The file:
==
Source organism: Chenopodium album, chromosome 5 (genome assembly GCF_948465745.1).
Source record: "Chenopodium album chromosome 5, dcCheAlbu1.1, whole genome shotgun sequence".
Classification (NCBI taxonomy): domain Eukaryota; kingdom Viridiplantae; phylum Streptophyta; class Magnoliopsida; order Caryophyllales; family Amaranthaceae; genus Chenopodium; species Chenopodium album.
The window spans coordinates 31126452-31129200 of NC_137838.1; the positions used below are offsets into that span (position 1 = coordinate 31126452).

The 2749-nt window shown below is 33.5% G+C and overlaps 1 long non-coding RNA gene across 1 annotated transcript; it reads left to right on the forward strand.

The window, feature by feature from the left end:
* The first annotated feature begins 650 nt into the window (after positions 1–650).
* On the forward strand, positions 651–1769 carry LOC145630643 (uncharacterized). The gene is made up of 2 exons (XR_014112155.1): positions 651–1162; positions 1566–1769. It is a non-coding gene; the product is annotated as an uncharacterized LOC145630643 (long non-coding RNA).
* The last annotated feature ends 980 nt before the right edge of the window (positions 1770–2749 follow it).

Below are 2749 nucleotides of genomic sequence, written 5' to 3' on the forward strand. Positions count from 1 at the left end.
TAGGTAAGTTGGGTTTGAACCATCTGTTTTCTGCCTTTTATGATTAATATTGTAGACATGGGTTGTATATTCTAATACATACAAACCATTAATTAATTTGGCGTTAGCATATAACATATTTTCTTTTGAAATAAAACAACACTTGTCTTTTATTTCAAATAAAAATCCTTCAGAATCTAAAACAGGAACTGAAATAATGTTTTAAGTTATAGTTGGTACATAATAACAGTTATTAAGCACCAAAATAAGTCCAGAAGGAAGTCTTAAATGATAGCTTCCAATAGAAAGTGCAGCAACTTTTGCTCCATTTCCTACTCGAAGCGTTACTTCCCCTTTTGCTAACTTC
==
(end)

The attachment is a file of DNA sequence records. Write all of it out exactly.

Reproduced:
Source organism: Chenopodium album, chromosome 5 (genome assembly GCF_948465745.1).
Source record: "Chenopodium album chromosome 5, dcCheAlbu1.1, whole genome shotgun sequence".
Classification (NCBI taxonomy): domain Eukaryota; kingdom Viridiplantae; phylum Streptophyta; class Magnoliopsida; order Caryophyllales; family Amaranthaceae; genus Chenopodium; species Chenopodium album.
The window spans coordinates 31126452-31129200 of NC_137838.1; the positions used below are offsets into that span (position 1 = coordinate 31126452).

The 2749-nt window shown below is 33.5% G+C and overlaps 1 long non-coding RNA gene across 1 annotated transcript; it reads left to right on the forward strand.

The window, feature by feature from the left end:
* The first annotated feature begins 650 nt into the window (after positions 1–650).
* On the forward strand, positions 651–1769 carry LOC145630643 (uncharacterized). The gene is made up of 2 exons (XR_014112155.1): positions 651–1162; positions 1566–1769. It is a non-coding gene; the product is annotated as an uncharacterized LOC145630643 (long non-coding RNA).
* The last annotated feature ends 980 nt before the right edge of the window (positions 1770–2749 follow it).

Below are 2749 nucleotides of genomic sequence, written 5' to 3' on the forward strand. Positions count from 1 at the left end.
TAGGTAAGTTGGGTTTGAACCATCTGTTTTCTGCCTTTTATGATTAATATTGTAGACATGGGTTGTATATTCTAATACATACAAACCATTAATTAATTTGGCGTTAGCATATAACATATTTTCTTTTGAAATAAAACAACACTTGTCTTTTATTTCAAATAAAAATCCTTCAGAATCTAAAACAGGAACTGAAATAATGTTTTAAGTTATAGTTGGTACATAATAACAGTTATTAAGCACCAAAATAAGTCCAGAAGGAAGTCTTAAATGATAGCTTCCAATAGAAAGTGCAGCAACTTTTGCTCCATTTCCTACTCGAAGCGTTACTTCCCCTTTTGCTAACTTC